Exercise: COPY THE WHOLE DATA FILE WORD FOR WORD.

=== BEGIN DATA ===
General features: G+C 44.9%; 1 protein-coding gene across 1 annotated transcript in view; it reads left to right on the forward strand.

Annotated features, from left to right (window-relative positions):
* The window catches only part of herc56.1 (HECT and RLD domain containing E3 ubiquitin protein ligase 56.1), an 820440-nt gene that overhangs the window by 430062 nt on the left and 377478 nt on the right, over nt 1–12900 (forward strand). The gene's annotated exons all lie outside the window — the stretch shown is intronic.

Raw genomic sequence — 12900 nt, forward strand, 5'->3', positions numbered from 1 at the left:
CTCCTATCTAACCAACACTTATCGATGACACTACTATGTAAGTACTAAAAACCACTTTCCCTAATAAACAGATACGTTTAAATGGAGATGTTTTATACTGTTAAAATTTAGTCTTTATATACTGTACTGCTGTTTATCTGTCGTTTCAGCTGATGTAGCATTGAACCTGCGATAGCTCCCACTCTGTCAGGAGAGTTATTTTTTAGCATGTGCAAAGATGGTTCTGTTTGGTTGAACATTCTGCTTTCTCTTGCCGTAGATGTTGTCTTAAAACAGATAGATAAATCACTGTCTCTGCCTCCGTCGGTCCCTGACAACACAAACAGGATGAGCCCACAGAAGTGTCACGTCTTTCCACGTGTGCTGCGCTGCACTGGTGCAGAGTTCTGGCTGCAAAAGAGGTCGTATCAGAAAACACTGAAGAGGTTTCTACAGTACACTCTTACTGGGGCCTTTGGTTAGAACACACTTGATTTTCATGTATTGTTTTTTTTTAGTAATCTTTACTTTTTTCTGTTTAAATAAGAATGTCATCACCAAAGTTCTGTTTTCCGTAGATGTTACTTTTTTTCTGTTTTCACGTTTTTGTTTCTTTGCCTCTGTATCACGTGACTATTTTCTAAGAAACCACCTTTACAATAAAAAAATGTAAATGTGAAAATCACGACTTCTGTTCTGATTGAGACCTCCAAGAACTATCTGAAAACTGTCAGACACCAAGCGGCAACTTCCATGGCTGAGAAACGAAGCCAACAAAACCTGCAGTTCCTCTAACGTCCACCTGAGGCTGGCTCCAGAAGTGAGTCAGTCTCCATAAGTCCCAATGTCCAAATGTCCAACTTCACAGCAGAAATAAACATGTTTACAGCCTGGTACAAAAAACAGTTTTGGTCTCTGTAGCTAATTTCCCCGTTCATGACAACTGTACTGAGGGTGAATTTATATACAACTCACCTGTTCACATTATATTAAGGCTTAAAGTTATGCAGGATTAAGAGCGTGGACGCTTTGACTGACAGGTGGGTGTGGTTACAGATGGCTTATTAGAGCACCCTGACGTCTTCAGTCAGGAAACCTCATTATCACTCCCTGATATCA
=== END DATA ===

General features: G+C 44.9%; 1 protein-coding gene across 1 annotated transcript in view; it reads left to right on the forward strand.

Annotated features, from left to right (window-relative positions):
* The window catches only part of herc56.1 (HECT and RLD domain containing E3 ubiquitin protein ligase 56.1), an 820440-nt gene that overhangs the window by 430062 nt on the left and 377478 nt on the right, over nt 1–12900 (forward strand). The gene's annotated exons all lie outside the window — the stretch shown is intronic.

Raw genomic sequence — 12900 nt, forward strand, 5'->3', positions numbered from 1 at the left:
CTCCTATCTAACCAACACTTATCGATGACACTACTATGTAAGTACTAAAAACCACTTTCCCTAATAAACAGATACGTTTAAATGGAGATGTTTTATACTGTTAAAATTTAGTCTTTATATACTGTACTGCTGTTTATCTGTCGTTTCAGCTGATGTAGCATTGAACCTGCGATAGCTCCCACTCTGTCAGGAGAGTTATTTTTTAGCATGTGCAAAGATGGTTCTGTTTGGTTGAACATTCTGCTTTCTCTTGCCGTAGATGTTGTCTTAAAACAGATAGATAAATCACTGTCTCTGCCTCCGTCGGTCCCTGACAACACAAACAGGATGAGCCCACAGAAGTGTCACGTCTTTCCACGTGTGCTGCGCTGCACTGGTGCAGAGTTCTGGCTGCAAAAGAGGTCGTATCAGAAAACACTGAAGAGGTTTCTACAGTACACTCTTACTGGGGCCTTTGGTTAGAACACACTTGATTTTCATGTATTGTTTTTTTTTAGTAATCTTTACTTTTTTCTGTTTAAATAAGAATGTCATCACCAAAGTTCTGTTTTCCGTAGATGTTACTTTTTTTCTGTTTTCACGTTTTTGTTTCTTTGCCTCTGTATCACGTGACTATTTTCTAAGAAACCACCTTTACAATAAAAAAATGTAAATGTGAAAATCACGACTTCTGTTCTGATTGAGACCTCCAAGAACTATCTGAAAACTGTCAGACACCAAGCGGCAACTTCCATGGCTGAGAAACGAAGCCAACAAAACCTGCAGTTCCTCTAACGTCCACCTGAGGCTGGCTCCAGAAGTGAGTCAGTCTCCATAAGTCCCAATGTCCAAATGTCCAACTTCACAGCAGAAATAAACATGTTTACAGCCTGGTACAAAAAACAGTTTTGGTCTCTGTAGCTAATTTCCCCGTTCATGACAACTGTACTGAGGGTGAATTTATATACAACTCACCTGTTCACATTATATTAAGGCTTAAAGTTATGCAGGATTAAGAGCGTGGACGCTTTGACTGACAGGTGGGTGTGGTTACAGATGGCTTATTAGAGCACCCTGACGTCTTCAGTCAGGAAACCTCATTATCACTCCCTGATATCA